Shanklin and his colleagues have studied desaturase and other plantenzymes for several years. In 1997, a team from Brookhaven and Sweden’sKarolinska Institute were the first to alter a desaturase so that itmade fatty acids bend at a different point and created an oil withslightly different characteristics.

The research was funded by DOE’s Office of Science.

The U.S. Department of Energy’s Brookhaven National Laboratory createsand operates major facilities available to university, industrial andgovernment personnel for basic and applied research in the physical,biomedical and environmental sciences, and in selected energytechnologies. The Laboratory is operated by Brookhaven ScienceAssociates, a not-for -profit research management company, undercontract with the U.S. Department of Energy.

Story Source:

The above story is based on materials provided by Brookhaven National Laboratory. Note: Materials may be edited for content and length.

Cite This Page:

Brookhaven National Laboratory. "Brookhaven, Carnegie Scientists Report First "Morphing" Of Plant Enzyme Function." ScienceDaily. ScienceDaily, 16 November 1998. <www.sciencedaily.com/releases/1998/11/981116043708.htm>.
Brookhaven National Laboratory. (1998, November 16). Brookhaven, Carnegie Scientists Report First "Morphing" Of Plant Enzyme Function. ScienceDaily. Retrieved January 26, 2015 from www.sciencedaily.com/releases/1998/11/981116043708.htm
Brookhaven National Laboratory. "Brookhaven, Carnegie Scientists Report First "Morphing" Of Plant Enzyme Function." ScienceDaily. www.sciencedaily.com/releases/1998/11/981116043708.htm (accessed January 26, 2015).

Share This

More From ScienceDaily

More Health & Medicine News

Monday, January 26, 2015

Featured Research

from universities, journals, and other organizations

Featured Videos

from AP, Reuters, AFP, and other news services

Ebola Mistakes Should Serve a Lesson Says WHO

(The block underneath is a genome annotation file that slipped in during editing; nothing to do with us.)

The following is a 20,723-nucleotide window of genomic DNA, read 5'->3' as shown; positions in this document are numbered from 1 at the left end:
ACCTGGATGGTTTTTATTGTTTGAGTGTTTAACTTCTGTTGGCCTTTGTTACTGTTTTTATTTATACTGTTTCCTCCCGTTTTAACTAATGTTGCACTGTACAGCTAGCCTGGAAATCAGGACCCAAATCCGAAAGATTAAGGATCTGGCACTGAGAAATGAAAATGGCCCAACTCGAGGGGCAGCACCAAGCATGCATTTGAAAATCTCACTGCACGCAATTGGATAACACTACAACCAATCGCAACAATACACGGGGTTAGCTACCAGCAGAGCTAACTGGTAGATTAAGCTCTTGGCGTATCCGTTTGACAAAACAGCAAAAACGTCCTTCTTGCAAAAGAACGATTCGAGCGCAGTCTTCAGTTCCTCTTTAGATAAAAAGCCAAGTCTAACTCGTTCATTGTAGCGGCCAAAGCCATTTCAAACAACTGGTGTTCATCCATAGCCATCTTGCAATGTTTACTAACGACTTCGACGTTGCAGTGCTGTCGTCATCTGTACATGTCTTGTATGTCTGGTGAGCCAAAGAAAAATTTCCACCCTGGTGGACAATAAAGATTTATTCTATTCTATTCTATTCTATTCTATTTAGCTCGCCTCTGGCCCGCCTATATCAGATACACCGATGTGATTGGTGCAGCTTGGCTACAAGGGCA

Ebola Mistakes Should Serve a Lesson Says WHO

AFP (Jan. 25, 2015) The World Health Organization&apos;s chief on Sunday admitted the UN agency had been caught napping on Ebola, saying it should serve a lesson to avoid similar mistakes in future. Duration: 00:55 Video provided by AFP
Powered by NewsLook.com
Disneyland Measles Outbreak Spreads To 5 States

Disneyland Measles Outbreak Spreads To 5 States

Newsy (Jan. 24, 2015) Much of the Disneyland measles outbreak is being blamed on the anti-vaccination movement. The CDC encourages just about everyone get immunized. Video provided by Newsy
Powered by NewsLook.com
Growing Measles Outbreak Worries Calif. Parents

Growing Measles Outbreak Worries Calif. Parents

AP (Jan. 23, 2015) Public health officials are rushing to contain a measles outbreak that has sickened 70 people across 6 states and Mexico. The AP&apos;s Raquel Maria Dillon has more. (Jan. 23) Video provided by AP
Powered by NewsLook.com
Smart Wristband to Shock Away Bad Habits

Smart Wristband to Shock Away Bad Habits

Reuters - Innovations Video Online (Jan. 23, 2015) A Boston start-up is developing a wristband they say will help users break bad habits by jolting them with an electric shock. Ben Gruber reports. Video provided by Reuters
Powered by NewsLook.com

Search ScienceDaily

Number of stories in archives: 140,361

Find with keyword(s):
Enter a keyword or phrase to search ScienceDaily for related topics and research stories.


Breaking News:

Strange & Offbeat Stories

Health & Medicine

Mind & Brain

Living & Well

In Other News

... from NewsDaily.com

Science News

Health News

Environment News

Technology News


Free Subscriptions

Get the latest science news with ScienceDaily's free email newsletters, updated daily and weekly. Or view hourly updated newsfeeds in your RSS reader:

Get Social & Mobile

Keep up to date with the latest news from ScienceDaily via social networks and mobile apps:

Have Feedback?

Tell us what you think of ScienceDaily -- we welcome both positive and negative comments. Have any problems using the site? Questions?
Mobile: iPhone Android Web
Follow: Facebook Twitter Google+
Subscribe: RSS Feeds Email Newsletters
Latest Headlines Health & Medicine Mind & Brain Space & Time Matter & Energy Computers & Math Plants & Animals Earth & Climate Fossils & Ruins